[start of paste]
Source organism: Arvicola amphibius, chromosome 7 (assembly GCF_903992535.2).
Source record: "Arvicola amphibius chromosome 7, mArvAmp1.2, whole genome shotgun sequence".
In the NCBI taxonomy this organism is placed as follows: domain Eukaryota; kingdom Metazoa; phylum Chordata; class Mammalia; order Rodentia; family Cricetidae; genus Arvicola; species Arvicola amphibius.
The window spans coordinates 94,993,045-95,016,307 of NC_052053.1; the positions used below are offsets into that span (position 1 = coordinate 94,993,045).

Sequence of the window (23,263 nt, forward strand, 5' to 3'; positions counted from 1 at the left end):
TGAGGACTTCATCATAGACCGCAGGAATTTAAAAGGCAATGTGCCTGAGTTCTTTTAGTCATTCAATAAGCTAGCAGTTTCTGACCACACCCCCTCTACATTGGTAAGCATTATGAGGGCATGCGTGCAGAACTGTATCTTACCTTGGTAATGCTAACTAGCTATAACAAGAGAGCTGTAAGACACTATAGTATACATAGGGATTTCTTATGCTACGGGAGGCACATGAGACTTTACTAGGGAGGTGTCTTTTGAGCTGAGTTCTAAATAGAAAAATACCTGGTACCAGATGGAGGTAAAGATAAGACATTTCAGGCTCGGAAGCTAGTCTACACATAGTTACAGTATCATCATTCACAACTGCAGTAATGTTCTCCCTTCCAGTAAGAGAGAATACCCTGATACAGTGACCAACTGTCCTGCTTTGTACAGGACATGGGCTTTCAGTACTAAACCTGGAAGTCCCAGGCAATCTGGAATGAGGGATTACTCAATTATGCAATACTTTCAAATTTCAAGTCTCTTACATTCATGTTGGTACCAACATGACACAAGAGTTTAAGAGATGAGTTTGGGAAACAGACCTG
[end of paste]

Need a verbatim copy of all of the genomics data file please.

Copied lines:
Source organism: Arvicola amphibius, chromosome 7 (assembly GCF_903992535.2).
Source record: "Arvicola amphibius chromosome 7, mArvAmp1.2, whole genome shotgun sequence".
In the NCBI taxonomy this organism is placed as follows: domain Eukaryota; kingdom Metazoa; phylum Chordata; class Mammalia; order Rodentia; family Cricetidae; genus Arvicola; species Arvicola amphibius.
The window spans coordinates 94,993,045-95,016,307 of NC_052053.1; the positions used below are offsets into that span (position 1 = coordinate 94,993,045).

Sequence of the window (23,263 nt, forward strand, 5' to 3'; positions counted from 1 at the left end):
TGAGGACTTCATCATAGACCGCAGGAATTTAAAAGGCAATGTGCCTGAGTTCTTTTAGTCATTCAATAAGCTAGCAGTTTCTGACCACACCCCCTCTACATTGGTAAGCATTATGAGGGCATGCGTGCAGAACTGTATCTTACCTTGGTAATGCTAACTAGCTATAACAAGAGAGCTGTAAGACACTATAGTATACATAGGGATTTCTTATGCTACGGGAGGCACATGAGACTTTACTAGGGAGGTGTCTTTTGAGCTGAGTTCTAAATAGAAAAATACCTGGTACCAGATGGAGGTAAAGATAAGACATTTCAGGCTCGGAAGCTAGTCTACACATAGTTACAGTATCATCATTCACAACTGCAGTAATGTTCTCCCTTCCAGTAAGAGAGAATACCCTGATACAGTGACCAACTGTCCTGCTTTGTACAGGACATGGGCTTTCAGTACTAAACCTGGAAGTCCCAGGCAATCTGGAATGAGGGATTACTCAATTATGCAATACTTTCAAATTTCAAGTCTCTTACATTCATGTTGGTACCAACATGACACAAGAGTTTAAGAGATGAGTTTGGGAAACAGACCTG